I have not been able to find anywhere a general formula for the size of the search space for Genetic Algorithms (GA).

I would imagine that such a formula would involve the binomial coefficient — maybe Stars and Bars

https://en.wikipedia.org/wiki/Stars_and_bars_(combinatorics)

The reason I ask is because I have developed my own GA and would like to know the search space size as a means to motivate the need for, and usefulness of, metaheuristics like GAs for a manuscript that I am currently writing.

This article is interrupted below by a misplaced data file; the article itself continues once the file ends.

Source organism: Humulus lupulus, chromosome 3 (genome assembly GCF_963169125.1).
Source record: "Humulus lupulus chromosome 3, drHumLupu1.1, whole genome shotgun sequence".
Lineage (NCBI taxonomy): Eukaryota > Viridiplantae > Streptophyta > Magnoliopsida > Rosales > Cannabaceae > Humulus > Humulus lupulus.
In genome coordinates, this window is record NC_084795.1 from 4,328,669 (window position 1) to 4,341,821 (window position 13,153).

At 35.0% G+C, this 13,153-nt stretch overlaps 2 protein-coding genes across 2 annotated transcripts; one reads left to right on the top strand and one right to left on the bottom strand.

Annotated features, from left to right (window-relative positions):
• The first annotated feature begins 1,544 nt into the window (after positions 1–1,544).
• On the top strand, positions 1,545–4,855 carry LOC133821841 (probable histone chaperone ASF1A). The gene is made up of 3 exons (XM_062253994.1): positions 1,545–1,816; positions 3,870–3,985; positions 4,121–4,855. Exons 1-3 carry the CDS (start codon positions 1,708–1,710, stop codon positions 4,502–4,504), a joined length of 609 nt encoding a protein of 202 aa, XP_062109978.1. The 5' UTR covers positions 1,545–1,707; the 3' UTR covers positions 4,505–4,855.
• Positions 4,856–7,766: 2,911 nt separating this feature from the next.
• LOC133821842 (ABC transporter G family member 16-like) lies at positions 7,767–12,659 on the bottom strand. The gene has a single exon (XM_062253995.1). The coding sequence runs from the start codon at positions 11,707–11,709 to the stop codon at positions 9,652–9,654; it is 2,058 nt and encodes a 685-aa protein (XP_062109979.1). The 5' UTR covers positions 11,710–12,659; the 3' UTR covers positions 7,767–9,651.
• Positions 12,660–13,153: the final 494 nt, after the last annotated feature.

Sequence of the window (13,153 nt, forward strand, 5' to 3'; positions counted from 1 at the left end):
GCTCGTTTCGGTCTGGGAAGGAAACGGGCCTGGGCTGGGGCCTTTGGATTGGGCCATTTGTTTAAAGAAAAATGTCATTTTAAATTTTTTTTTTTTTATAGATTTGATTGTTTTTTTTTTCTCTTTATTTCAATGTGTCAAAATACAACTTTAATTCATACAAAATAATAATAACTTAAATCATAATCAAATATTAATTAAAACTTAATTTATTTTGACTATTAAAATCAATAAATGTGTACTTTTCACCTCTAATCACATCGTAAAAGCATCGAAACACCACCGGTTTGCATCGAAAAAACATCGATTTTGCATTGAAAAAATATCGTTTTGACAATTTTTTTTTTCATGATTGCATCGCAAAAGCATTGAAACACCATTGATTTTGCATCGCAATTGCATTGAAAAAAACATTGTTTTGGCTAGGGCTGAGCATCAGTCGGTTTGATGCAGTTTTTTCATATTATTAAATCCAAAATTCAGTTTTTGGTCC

As an example, consider a simple binary (0/1) GA with string length of $ L$ = 10 and population size (number of chromosomes) of $ N$ = 100. Possible solutions could be:

`0100001110 1011010010 etc. `

Since 0/1 can be repeated in any given string (chromosome), there would be exactly $ 2^N$ possible configurations. This would generalize to $ k^N$ for any $ k$ -ary problem.

I feel this isn’t the whole story.

If I had to guess a closed-form expression using Stars and Bars for the binary GA case, it might be something like $ $ \binom{N + 2^N – 1}{N} = \binom{N + 2^N – 1}{2^N – 1} = \binom{100 + 2^{100} – 1}{100} = \binom{100 + 2^{100} – 1}{2^{100} – 1} \sim 10^{2852} $ $

Is this the right line of thinking?

Any thoughts are greatly welcomed.